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Modelling the conditional regulatory activity of methylated and bivalent promoters

Overview of attention for article published in Epigenetics & Chromatin, June 2015
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About this Attention Score

  • In the top 25% of all research outputs scored by Altmetric
  • High Attention Score compared to outputs of the same age (86th percentile)

Mentioned by

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15 tweeters

Citations

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6 Dimensions

Readers on

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24 Mendeley
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Title
Modelling the conditional regulatory activity of methylated and bivalent promoters
Published in
Epigenetics & Chromatin, June 2015
DOI 10.1186/s13072-015-0013-9
Pubmed ID
Authors

David M. Budden, Daniel G. Hurley, Edmund J. Crampin

Abstract

Predictive modelling of gene expression is a powerful framework for the in silico exploration of transcriptional regulatory interactions through the integration of high-throughput -omics data. A major limitation of previous approaches is their inability to handle conditional interactions that emerge when genes are subject to different regulatory mechanisms. Although chromatin immunoprecipitation-based histone modification data are often used as proxies for chromatin accessibility, the association between these variables and expression often depends upon the presence of other epigenetic markers (e.g. DNA methylation or histone variants). These conditional interactions are poorly handled by previous predictive models and reduce the reliability of downstream biological inference. We have previously demonstrated that integrating both transcription factor and histone modification data within a single predictive model is rendered ineffective by their statistical redundancy. In this study, we evaluate four proposed methods for quantifying gene-level DNA methylation levels and demonstrate that inclusion of these data in predictive modelling frameworks is also subject to this critical limitation in data integration. Based on the hypothesis that statistical redundancy in epigenetic data is caused by conditional regulatory interactions within a dynamic chromatin context, we construct a new gene expression model which is the first to improve prediction accuracy by unsupervised identification of latent regulatory classes. We show that DNA methylation and H2A.Z histone variant data can be interpreted in this way to identify and explore the signatures of silenced and bivalent promoters, substantially improving genome-wide predictions of mRNA transcript abundance and downstream biological inference across multiple cell lines. Previous models of gene expression have been applied successfully to several important problems in molecular biology, including the discovery of transcription factor roles, identification of regulatory elements responsible for differential expression patterns and comparative analysis of the transcriptome across distant species. Our analysis supports our hypothesis that statistical redundancy in epigenetic data is partially due to conditional relationships between these regulators and gene expression levels. This analysis provides insight into the heterogeneous roles of H3K4me3 and H3K27me3 in the presence of the H2A.Z histone variant (implicated in cancer progression) and how these signatures change during lineage commitment and carcinogenesis.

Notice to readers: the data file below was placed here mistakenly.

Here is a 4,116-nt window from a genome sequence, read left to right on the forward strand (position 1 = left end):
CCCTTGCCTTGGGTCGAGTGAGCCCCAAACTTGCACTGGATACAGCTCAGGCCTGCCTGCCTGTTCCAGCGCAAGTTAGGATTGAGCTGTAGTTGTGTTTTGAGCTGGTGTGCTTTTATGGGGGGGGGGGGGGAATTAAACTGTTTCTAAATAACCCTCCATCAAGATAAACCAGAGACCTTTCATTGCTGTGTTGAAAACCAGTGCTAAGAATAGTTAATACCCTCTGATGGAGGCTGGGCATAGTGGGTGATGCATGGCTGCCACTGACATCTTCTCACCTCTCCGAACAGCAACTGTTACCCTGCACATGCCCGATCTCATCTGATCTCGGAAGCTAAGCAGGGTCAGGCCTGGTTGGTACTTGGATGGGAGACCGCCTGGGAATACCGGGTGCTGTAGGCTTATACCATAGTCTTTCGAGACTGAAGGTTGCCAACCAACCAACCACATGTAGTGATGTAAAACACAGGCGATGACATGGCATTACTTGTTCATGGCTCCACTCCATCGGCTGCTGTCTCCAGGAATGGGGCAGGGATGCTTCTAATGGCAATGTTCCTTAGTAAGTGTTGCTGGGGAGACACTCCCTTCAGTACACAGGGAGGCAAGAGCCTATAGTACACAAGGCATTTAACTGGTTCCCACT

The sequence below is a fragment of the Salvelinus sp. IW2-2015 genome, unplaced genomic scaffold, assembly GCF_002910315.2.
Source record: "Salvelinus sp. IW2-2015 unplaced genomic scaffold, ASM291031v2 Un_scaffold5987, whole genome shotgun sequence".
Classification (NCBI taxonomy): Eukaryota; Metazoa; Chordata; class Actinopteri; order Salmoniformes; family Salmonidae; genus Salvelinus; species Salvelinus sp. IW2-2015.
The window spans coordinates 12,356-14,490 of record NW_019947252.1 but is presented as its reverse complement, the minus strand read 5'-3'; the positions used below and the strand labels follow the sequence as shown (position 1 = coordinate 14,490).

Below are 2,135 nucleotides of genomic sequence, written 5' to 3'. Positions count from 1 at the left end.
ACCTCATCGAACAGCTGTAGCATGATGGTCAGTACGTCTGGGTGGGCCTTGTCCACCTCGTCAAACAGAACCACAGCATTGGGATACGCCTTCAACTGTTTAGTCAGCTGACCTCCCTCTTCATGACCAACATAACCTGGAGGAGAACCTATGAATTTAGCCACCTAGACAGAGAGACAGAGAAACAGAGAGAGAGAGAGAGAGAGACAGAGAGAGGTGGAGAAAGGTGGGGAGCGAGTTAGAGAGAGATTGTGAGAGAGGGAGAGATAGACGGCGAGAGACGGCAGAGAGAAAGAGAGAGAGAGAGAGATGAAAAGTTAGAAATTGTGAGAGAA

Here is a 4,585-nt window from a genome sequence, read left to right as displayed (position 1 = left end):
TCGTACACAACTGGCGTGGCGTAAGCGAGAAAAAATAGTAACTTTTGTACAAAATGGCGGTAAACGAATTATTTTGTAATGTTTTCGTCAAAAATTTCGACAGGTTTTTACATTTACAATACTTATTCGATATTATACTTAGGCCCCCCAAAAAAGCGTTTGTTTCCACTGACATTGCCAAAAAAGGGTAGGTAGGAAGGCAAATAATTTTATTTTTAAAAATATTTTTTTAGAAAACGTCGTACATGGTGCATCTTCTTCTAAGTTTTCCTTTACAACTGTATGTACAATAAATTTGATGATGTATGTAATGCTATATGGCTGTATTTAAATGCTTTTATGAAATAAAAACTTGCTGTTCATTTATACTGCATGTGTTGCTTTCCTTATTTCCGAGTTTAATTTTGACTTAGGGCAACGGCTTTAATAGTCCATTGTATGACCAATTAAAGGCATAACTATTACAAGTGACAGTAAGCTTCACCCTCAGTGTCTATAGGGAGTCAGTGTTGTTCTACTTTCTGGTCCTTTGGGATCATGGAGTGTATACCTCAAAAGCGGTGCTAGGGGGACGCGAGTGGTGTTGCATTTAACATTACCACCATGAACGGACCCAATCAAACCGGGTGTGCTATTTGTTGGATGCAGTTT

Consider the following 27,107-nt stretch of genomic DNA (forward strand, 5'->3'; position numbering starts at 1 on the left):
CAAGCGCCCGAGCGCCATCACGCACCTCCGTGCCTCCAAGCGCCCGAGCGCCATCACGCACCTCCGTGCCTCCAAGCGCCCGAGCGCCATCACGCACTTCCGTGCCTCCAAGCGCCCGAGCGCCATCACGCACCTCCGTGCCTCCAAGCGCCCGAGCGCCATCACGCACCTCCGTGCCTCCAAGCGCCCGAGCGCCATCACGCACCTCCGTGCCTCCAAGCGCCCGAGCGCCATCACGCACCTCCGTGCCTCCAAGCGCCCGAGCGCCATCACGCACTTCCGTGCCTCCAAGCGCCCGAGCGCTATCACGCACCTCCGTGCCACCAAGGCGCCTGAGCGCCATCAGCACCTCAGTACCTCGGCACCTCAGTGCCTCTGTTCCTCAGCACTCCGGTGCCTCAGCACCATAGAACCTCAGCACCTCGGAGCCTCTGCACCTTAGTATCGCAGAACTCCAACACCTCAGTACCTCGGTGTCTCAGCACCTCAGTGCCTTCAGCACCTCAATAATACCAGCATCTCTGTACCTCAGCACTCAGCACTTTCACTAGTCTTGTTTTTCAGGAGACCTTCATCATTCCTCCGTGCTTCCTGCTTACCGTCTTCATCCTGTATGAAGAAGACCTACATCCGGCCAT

Twitter Demographics

The data shown below were collected from the profiles of 15 tweeters who shared this research output. Click here to find out more about how the information was compiled.

Mendeley readers

The data shown below were compiled from readership statistics for 24 Mendeley readers of this research output. Click here to see the associated Mendeley record.

Geographical breakdown

Country Count As %
Germany 1 4%
Unknown 23 96%

Demographic breakdown

Readers by professional status Count As %
Researcher 6 25%
Student > Ph. D. Student 6 25%
Student > Doctoral Student 2 8%
Student > Bachelor 2 8%
Student > Master 2 8%
Other 3 13%
Unknown 3 13%
Readers by discipline Count As %
Agricultural and Biological Sciences 10 42%
Biochemistry, Genetics and Molecular Biology 5 21%
Computer Science 2 8%
Medicine and Dentistry 2 8%
Unknown 5 21%

Attention Score in Context

This research output has an Altmetric Attention Score of 10. This is our high-level measure of the quality and quantity of online attention that it has received. This Attention Score, as well as the ranking and number of research outputs shown below, was calculated when the research output was last mentioned on 24 July 2015.
All research outputs
#2,903,251
of 21,732,065 outputs
Outputs from Epigenetics & Chromatin
#108
of 552 outputs
Outputs of similar age
#43,585
of 323,613 outputs
Outputs of similar age from Epigenetics & Chromatin
#1
of 1 outputs
Altmetric has tracked 21,732,065 research outputs across all sources so far. Compared to these this one has done well and is in the 86th percentile: it's in the top 25% of all research outputs ever tracked by Altmetric.
So far Altmetric has tracked 552 research outputs from this source. They typically receive a little more attention than average, with a mean Attention Score of 6.4. This one has done well, scoring higher than 80% of its peers.
Older research outputs will score higher simply because they've had more time to accumulate mentions. To account for age we can compare this Altmetric Attention Score to the 323,613 tracked outputs that were published within six weeks on either side of this one in any source. This one has done well, scoring higher than 86% of its contemporaries.
We're also able to compare this research output to 1 others from the same source and published within six weeks on either side of this one. This one has scored higher than all of them